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05 Feb 2004 09:16
Why would two highly respected men—one a professor of medicine, the other a government inspector—travel halfway round the world to dig up plants in a foreign country and risk spending three years in jail?
The answer is that they were in the grip of “orchidelirium”, an obsession with orchids, flowers described by a New Zealand fanatic as “extraordinarily beautiful and with a mystique that goes back for centuries”.
Or as the author of a 1939 book called The Orchid Hunters wrote: “When a man falls in love with orchids, he’ll do anything to possess the one he wants. It’s like chasing a green-eyed woman or taking cocaine, it’s a sort of madness.”
The sort of madness that prompted two prominent men from the Czech Republic to fly to New Zealand, where both pleaded guilty on Thursday to trading in specimens of a threatened species.
The first people to be charged with smuggling rare native orchids out of the country, they were caught with more than 40 threatened plants each in their luggage as they tried to fly out of Auckland International airport on January 18.
One was Cestmir Cihalik (54), a cardiologist and dean of medicine at Palacky University in the medieval Czech city of Olomouc.
The other, Jindrich Smitak (60), is an inspector with the Czech government’s environmental protection agency, chairperson of the Society of Tropical Orchid Growers in his home city, Brno, and a well-known collector and writer on the plants.
Smitak admitted further charges of stealing native plants from three national parks in New Zealand’s South Island.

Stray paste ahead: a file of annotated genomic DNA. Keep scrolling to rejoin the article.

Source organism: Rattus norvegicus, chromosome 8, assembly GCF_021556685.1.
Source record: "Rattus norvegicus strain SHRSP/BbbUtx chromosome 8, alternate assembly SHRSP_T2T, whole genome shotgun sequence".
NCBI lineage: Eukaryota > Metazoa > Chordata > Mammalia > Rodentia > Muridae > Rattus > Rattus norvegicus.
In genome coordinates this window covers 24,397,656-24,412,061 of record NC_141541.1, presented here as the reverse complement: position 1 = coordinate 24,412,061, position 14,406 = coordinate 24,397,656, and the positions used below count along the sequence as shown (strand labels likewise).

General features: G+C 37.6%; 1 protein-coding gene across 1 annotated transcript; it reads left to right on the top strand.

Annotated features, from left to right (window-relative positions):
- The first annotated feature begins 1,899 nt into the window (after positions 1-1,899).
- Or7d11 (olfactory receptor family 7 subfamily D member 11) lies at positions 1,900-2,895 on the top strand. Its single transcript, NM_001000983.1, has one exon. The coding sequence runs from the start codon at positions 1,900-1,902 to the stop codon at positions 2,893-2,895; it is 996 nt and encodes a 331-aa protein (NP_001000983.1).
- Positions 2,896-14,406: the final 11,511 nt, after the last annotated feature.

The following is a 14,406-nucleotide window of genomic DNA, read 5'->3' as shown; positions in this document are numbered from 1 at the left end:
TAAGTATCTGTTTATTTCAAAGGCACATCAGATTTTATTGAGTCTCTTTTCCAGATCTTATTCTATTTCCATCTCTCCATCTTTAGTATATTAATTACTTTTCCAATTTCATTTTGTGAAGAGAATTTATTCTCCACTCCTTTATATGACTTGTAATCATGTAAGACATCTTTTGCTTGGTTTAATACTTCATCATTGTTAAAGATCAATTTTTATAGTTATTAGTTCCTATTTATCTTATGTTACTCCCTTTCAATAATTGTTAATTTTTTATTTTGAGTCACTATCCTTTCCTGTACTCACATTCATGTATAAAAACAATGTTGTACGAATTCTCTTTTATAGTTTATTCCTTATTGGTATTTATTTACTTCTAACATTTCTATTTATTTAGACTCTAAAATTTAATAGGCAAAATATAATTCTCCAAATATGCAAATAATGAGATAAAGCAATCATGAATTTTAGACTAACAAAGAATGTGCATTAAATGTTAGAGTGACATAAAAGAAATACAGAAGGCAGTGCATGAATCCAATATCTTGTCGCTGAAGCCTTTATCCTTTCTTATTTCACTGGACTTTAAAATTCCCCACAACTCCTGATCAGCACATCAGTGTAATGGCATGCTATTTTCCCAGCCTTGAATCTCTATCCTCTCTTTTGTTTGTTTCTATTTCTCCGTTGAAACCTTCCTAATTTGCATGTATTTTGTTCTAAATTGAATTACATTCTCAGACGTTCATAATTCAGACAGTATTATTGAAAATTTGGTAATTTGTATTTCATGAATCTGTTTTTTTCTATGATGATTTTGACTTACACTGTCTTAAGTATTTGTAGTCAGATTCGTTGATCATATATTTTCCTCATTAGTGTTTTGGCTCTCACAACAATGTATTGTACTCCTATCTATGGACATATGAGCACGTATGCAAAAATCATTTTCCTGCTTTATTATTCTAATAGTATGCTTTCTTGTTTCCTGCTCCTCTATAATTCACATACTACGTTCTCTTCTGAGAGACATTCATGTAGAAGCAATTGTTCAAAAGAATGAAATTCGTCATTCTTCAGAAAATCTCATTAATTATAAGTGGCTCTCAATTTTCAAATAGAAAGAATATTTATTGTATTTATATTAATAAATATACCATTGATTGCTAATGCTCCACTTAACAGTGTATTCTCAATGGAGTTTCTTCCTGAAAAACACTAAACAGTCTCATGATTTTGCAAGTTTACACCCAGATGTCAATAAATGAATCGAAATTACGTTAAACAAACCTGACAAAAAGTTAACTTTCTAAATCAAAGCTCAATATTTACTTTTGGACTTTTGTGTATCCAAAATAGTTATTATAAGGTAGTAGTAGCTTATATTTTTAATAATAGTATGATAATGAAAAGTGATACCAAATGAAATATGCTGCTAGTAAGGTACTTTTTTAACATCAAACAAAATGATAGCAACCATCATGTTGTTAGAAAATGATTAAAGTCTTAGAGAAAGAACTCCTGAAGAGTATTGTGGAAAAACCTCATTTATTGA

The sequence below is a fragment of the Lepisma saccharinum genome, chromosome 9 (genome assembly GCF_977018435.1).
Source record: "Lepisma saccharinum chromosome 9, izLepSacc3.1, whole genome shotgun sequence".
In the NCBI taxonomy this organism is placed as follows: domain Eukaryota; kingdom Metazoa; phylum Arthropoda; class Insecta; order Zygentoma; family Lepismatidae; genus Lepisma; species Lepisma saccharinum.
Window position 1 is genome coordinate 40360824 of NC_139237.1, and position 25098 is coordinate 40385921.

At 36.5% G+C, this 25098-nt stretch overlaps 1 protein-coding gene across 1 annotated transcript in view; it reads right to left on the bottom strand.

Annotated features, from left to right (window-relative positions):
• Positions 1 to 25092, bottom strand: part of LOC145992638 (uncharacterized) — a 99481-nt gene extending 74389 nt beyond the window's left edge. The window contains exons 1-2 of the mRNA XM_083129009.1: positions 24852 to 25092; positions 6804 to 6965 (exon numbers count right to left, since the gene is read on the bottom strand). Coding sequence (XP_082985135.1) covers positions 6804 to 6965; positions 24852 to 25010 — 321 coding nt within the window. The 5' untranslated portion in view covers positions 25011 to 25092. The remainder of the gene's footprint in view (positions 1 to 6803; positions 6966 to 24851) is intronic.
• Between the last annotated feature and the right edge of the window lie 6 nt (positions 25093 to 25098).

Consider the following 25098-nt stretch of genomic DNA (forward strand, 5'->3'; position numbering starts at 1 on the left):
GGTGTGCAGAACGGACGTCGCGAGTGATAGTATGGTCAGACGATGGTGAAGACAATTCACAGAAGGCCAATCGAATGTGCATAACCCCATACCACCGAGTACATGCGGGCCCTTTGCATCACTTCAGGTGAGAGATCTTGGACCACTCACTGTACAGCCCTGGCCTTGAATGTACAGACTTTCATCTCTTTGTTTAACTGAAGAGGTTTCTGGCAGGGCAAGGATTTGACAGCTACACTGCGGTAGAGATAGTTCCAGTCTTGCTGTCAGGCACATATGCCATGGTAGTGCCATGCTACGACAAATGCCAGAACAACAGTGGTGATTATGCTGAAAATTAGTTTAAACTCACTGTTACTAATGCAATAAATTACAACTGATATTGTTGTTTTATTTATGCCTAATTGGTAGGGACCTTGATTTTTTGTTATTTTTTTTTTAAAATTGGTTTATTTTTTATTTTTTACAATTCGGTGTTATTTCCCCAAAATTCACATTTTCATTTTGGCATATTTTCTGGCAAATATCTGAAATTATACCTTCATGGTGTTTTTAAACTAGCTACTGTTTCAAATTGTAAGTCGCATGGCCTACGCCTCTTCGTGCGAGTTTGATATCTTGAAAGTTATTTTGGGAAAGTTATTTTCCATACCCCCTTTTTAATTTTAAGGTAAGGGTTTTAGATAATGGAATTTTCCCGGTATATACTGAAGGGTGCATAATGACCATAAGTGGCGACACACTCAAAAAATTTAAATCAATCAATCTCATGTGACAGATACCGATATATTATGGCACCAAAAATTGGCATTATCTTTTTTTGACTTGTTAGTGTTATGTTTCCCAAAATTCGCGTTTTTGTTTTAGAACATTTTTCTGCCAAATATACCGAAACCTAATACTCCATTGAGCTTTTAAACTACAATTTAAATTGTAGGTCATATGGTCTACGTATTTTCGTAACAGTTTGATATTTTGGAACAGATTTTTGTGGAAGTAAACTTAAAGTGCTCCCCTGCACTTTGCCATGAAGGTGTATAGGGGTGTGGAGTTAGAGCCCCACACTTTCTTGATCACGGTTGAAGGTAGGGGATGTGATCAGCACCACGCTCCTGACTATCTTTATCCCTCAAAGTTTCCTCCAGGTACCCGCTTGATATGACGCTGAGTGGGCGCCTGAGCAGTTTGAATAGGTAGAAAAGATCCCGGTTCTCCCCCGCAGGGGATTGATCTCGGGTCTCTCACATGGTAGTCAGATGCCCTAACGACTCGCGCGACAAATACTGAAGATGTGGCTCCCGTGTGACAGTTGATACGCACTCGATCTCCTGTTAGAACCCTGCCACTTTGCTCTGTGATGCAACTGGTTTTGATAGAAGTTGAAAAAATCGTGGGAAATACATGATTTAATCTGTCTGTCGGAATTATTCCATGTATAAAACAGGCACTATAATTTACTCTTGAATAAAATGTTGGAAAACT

Freed on bail, but unable to leave the country after surrendering their passports, it will be another three weeks before they know their fate, having been remanded for sentence until February 27.
The New Zealand Herald said the pair were caught after a network of about 150 New Zealand orchid lovers circulated a warning about two suspicious foreigners who had been asking to be guided to the flowers.
The locals were well aware of the orchidelirium phenomenon, which was publicised worldwide in the movie Adaptation, starring Nicolas Cage and Meryl Streep, based on American writer Susan Orlean’s bestseller The Orchid Thief.
Ian St George, a Wellington doctor of medicine and orchid fancier, told the Herald about 20 of New Zealand’s 150 or so native orchids were particularly rare.
He said most New Zealand fanciers believed in keeping them in their natural habitat.
Patrick Brownsey, botany curator at New Zealand’s national museum Te Papa, in Wellington, said the tragedy of smuggling orchids was that they were not easy to transplant and a lot would die when dug up.
“It’s just a waste and it’s doing great damage to the natural environment,” he said.—Sapa-DPA
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